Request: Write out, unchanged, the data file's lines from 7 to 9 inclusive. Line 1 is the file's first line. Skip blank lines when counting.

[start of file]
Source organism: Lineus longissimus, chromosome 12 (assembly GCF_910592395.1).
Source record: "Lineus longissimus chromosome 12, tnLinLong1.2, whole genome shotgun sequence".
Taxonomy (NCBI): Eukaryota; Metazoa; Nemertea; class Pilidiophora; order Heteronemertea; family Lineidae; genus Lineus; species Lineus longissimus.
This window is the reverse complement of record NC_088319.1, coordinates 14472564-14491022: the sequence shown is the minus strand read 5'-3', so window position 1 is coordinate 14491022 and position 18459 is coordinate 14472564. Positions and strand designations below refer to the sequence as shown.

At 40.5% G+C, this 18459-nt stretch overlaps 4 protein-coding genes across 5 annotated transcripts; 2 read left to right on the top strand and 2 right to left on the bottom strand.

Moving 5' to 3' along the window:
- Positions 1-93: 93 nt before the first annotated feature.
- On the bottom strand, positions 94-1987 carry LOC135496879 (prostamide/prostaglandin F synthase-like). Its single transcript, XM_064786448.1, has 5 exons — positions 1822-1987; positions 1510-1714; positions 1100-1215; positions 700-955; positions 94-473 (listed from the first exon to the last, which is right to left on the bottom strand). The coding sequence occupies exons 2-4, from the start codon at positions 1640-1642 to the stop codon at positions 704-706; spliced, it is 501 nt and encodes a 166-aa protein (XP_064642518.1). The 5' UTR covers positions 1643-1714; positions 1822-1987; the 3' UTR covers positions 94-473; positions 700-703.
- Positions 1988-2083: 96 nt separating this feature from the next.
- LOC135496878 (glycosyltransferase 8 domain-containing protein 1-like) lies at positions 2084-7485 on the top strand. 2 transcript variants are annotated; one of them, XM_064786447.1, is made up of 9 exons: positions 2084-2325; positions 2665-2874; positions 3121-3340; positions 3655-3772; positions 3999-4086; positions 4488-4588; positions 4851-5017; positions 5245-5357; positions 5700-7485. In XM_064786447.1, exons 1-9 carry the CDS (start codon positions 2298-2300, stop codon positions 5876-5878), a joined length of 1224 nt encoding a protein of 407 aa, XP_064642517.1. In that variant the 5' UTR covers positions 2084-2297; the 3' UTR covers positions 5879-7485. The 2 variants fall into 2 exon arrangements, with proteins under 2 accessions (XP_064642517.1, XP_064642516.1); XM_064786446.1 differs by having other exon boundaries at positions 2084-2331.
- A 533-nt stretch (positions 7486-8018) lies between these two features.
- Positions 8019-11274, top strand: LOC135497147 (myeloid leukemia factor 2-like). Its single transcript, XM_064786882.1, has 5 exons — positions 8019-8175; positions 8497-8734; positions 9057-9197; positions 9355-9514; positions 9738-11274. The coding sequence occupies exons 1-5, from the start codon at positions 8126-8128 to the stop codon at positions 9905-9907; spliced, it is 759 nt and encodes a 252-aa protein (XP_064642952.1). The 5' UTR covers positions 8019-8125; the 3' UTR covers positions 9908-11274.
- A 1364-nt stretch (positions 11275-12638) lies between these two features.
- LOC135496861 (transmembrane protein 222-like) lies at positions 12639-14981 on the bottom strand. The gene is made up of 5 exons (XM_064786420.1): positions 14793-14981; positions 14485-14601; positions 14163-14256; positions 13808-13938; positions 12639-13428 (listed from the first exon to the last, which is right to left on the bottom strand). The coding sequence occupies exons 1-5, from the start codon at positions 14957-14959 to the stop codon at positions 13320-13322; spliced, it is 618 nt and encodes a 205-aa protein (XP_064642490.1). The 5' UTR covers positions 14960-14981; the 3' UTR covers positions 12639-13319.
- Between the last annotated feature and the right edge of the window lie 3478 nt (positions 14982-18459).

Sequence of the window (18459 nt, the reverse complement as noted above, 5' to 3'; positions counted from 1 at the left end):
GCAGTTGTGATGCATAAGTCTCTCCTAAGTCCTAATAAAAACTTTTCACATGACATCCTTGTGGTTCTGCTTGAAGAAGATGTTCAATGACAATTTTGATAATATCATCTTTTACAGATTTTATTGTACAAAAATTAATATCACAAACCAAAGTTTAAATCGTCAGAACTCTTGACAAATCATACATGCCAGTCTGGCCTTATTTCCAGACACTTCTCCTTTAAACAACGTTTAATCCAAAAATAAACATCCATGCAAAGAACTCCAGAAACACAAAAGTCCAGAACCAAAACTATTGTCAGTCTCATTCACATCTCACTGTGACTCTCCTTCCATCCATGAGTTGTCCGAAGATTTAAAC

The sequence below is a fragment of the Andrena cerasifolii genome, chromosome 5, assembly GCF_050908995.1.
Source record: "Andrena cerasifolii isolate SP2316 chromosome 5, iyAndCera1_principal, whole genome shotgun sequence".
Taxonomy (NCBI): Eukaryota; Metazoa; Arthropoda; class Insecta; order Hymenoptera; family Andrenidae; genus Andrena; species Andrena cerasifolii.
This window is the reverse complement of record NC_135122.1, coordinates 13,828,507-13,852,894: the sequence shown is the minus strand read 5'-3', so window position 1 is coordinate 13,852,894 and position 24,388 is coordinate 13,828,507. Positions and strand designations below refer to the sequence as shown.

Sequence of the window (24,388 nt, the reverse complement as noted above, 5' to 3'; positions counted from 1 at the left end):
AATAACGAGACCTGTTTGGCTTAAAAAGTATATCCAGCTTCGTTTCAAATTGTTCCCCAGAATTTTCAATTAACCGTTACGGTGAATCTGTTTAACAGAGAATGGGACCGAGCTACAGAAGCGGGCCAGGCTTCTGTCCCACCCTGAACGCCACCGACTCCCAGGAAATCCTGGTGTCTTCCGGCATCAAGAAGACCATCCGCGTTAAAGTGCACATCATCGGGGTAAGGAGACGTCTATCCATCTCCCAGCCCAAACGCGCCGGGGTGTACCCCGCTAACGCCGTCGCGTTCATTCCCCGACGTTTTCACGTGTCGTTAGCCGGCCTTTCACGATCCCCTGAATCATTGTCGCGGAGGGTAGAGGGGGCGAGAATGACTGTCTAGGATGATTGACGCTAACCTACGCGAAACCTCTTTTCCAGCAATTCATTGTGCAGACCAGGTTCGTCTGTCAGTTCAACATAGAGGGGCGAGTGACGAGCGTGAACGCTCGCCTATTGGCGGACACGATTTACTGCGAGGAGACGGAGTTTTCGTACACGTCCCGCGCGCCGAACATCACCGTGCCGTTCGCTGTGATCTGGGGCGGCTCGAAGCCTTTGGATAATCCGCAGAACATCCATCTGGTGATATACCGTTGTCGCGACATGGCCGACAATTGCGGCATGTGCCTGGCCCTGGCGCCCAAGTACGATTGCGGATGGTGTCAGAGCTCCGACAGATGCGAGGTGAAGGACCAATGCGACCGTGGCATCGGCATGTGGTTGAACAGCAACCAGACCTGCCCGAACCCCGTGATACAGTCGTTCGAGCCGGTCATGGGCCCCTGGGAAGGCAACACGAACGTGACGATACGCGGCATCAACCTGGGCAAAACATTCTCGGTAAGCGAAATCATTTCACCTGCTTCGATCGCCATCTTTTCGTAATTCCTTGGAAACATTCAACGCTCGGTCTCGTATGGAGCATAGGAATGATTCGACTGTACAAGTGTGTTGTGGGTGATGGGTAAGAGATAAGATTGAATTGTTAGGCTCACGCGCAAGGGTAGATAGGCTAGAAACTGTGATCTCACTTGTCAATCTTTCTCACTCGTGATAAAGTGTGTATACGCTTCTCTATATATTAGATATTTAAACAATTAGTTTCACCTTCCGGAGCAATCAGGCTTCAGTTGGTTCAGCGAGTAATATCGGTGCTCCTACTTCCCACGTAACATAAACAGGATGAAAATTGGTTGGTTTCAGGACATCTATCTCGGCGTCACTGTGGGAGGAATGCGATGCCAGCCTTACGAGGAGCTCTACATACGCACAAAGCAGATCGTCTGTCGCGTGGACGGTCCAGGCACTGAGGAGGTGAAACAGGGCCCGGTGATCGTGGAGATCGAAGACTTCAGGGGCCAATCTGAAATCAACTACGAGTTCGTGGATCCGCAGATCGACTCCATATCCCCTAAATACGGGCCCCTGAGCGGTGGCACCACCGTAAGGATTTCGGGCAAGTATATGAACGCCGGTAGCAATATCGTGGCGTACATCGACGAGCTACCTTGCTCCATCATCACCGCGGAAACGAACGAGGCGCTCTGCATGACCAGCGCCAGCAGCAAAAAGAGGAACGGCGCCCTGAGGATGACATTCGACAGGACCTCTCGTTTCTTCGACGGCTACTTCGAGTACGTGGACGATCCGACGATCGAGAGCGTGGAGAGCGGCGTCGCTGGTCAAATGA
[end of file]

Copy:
- Positions 1-93: 93 nt before the first annotated feature.
- On the bottom strand, positions 94-1987 carry LOC135496879 (prostamide/prostaglandin F synthase-like). Its single transcript, XM_064786448.1, has 5 exons — positions 1822-1987; positions 1510-1714; positions 1100-1215; positions 700-955; positions 94-473 (listed from the first exon to the last, which is right to left on the bottom strand). The coding sequence occupies exons 2-4, from the start codon at positions 1640-1642 to the stop codon at positions 704-706; spliced, it is 501 nt and encodes a 166-aa protein (XP_064642518.1). The 5' UTR covers positions 1643-1714; positions 1822-1987; the 3' UTR covers positions 94-473; positions 700-703.
- Positions 1988-2083: 96 nt separating this feature from the next.